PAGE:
Mary Magdalene chooses to leave her family behind in order to follow a new prophet known as Jesus of Nazareth, clinging to his teachings of faith and mercy.
A Familiar Tale;
With Revisionist Choices;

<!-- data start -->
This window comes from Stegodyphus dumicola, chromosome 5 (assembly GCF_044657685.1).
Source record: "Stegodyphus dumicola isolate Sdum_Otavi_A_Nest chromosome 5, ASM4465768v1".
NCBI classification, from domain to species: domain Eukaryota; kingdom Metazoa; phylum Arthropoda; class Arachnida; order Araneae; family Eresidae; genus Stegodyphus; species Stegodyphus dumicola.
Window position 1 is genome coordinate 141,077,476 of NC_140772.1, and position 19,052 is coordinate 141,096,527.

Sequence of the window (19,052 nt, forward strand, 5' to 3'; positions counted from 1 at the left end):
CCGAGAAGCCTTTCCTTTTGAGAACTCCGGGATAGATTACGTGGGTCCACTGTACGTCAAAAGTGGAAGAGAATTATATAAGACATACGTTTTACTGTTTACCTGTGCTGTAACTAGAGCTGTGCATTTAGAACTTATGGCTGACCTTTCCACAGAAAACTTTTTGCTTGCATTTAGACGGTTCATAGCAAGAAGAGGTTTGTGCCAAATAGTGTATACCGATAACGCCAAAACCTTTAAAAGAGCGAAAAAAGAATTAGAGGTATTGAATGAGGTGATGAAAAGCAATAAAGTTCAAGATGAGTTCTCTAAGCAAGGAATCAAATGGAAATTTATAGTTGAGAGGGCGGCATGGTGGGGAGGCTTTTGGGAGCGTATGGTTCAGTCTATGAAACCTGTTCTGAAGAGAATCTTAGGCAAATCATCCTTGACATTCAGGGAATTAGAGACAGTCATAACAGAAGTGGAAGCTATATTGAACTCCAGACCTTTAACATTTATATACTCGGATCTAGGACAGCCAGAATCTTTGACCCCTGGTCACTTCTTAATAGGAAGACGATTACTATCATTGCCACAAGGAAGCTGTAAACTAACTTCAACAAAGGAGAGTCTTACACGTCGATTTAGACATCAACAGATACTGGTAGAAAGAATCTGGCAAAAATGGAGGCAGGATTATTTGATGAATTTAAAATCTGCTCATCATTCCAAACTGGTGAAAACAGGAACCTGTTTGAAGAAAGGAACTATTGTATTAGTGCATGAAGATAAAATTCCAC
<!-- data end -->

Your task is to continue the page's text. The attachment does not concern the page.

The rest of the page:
The character of Mary Magdalene is one that could best be described as misunderstood, having been cast as a prostitute somewhere along the lines, long after the Bible mentioned nothing of the sort. Here, we see her in a revised light, a figure defiant of the authority of the time, but one who clings to the seemingly new ideas of mercy and forgiveness. For a film that will probably be (if it hasn’t already been) accused of whitewashing and revising history, it’s refreshing that the writers don’t take the story in a cheap, romantic direction, and leave the relationship of Jesus and Mary as that of a teacher and a student. The issue is that the title is the name of the student and the teacher is the more interesting character. That may not be a totally fair assessment, in theory, because Joaquin Phoenix is one of the best actors alive, but the titular character never reaches the same level of compelling, despite a good performance from Rooney Mara. On the supporting side, Chiwetel Ejiofor does a very good job as Peter, but it is Tahar Rahim (seen earlier this year in The Looming Tower) who truly shines, stellar in the role of Judas. The scenery is gorgeous, depicting the beautiful ruin of the time frame and working wonders to help tell the story in a film without a reliance on dialogue. Johan Johansson delivers a wonderful score (sadly one of his last before dying), doing a great job of capturing the emotion of the story. The narrative itself, however, suffers from being a bit dull and the script doesn’t give Mary enough of a character for us to latch onto before she herself latches onto Jesus. Her family treats her like a saint one minute, and a villain the next, in a bit of exposition meant to rally the audience around her but comes off as clunky and confusing. If the script were tighter and more focused, this could have been more than an average film. The movie succeeds in questioning a woman’s perceived “place” in darker times, and seeks to inject some light into it, illuminating a clear path forward. The world could use more compassion and grace, and even those of us without a shred of religion can concede that point.